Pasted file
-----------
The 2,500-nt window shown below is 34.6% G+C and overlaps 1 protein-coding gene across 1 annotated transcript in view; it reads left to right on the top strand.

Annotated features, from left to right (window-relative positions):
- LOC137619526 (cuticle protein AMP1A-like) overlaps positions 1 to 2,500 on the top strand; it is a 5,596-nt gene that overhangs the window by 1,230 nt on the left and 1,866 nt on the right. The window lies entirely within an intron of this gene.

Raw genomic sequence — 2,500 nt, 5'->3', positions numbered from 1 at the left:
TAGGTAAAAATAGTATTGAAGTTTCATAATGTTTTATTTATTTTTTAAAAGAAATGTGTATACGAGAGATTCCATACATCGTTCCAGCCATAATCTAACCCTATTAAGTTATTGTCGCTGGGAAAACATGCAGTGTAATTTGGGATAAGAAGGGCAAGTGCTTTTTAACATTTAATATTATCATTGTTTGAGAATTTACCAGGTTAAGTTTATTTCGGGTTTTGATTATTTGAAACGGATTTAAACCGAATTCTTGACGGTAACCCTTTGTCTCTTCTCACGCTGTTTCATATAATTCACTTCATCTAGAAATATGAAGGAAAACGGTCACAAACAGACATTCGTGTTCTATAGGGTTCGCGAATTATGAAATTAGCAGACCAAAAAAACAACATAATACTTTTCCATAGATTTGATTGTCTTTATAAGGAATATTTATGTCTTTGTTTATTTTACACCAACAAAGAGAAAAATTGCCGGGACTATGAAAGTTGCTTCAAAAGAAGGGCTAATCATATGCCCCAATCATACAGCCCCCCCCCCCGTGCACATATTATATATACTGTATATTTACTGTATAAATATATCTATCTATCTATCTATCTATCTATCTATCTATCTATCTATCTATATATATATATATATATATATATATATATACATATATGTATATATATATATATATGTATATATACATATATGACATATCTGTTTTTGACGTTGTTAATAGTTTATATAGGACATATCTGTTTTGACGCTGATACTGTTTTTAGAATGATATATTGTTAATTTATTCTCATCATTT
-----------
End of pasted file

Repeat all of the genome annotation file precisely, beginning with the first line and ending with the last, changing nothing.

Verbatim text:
The 2,500-nt window shown below is 34.6% G+C and overlaps 1 protein-coding gene across 1 annotated transcript in view; it reads left to right on the top strand.

Annotated features, from left to right (window-relative positions):
- LOC137619526 (cuticle protein AMP1A-like) overlaps positions 1 to 2,500 on the top strand; it is a 5,596-nt gene that overhangs the window by 1,230 nt on the left and 1,866 nt on the right. The window lies entirely within an intron of this gene.

Raw genomic sequence — 2,500 nt, 5'->3', positions numbered from 1 at the left:
TAGGTAAAAATAGTATTGAAGTTTCATAATGTTTTATTTATTTTTTAAAAGAAATGTGTATACGAGAGATTCCATACATCGTTCCAGCCATAATCTAACCCTATTAAGTTATTGTCGCTGGGAAAACATGCAGTGTAATTTGGGATAAGAAGGGCAAGTGCTTTTTAACATTTAATATTATCATTGTTTGAGAATTTACCAGGTTAAGTTTATTTCGGGTTTTGATTATTTGAAACGGATTTAAACCGAATTCTTGACGGTAACCCTTTGTCTCTTCTCACGCTGTTTCATATAATTCACTTCATCTAGAAATATGAAGGAAAACGGTCACAAACAGACATTCGTGTTCTATAGGGTTCGCGAATTATGAAATTAGCAGACCAAAAAAACAACATAATACTTTTCCATAGATTTGATTGTCTTTATAAGGAATATTTATGTCTTTGTTTATTTTACACCAACAAAGAGAAAAATTGCCGGGACTATGAAAGTTGCTTCAAAAGAAGGGCTAATCATATGCCCCAATCATACAGCCCCCCCCCCCGTGCACATATTATATATACTGTATATTTACTGTATAAATATATCTATCTATCTATCTATCTATCTATCTATCTATCTATCTATCTATATATATATATATATATATATATATATATACATATATGTATATATATATATATATGTATATATACATATATGACATATCTGTTTTTGACGTTGTTAATAGTTTATATAGGACATATCTGTTTTGACGCTGATACTGTTTTTAGAATGATATATTGTTAATTTATTCTCATCATTT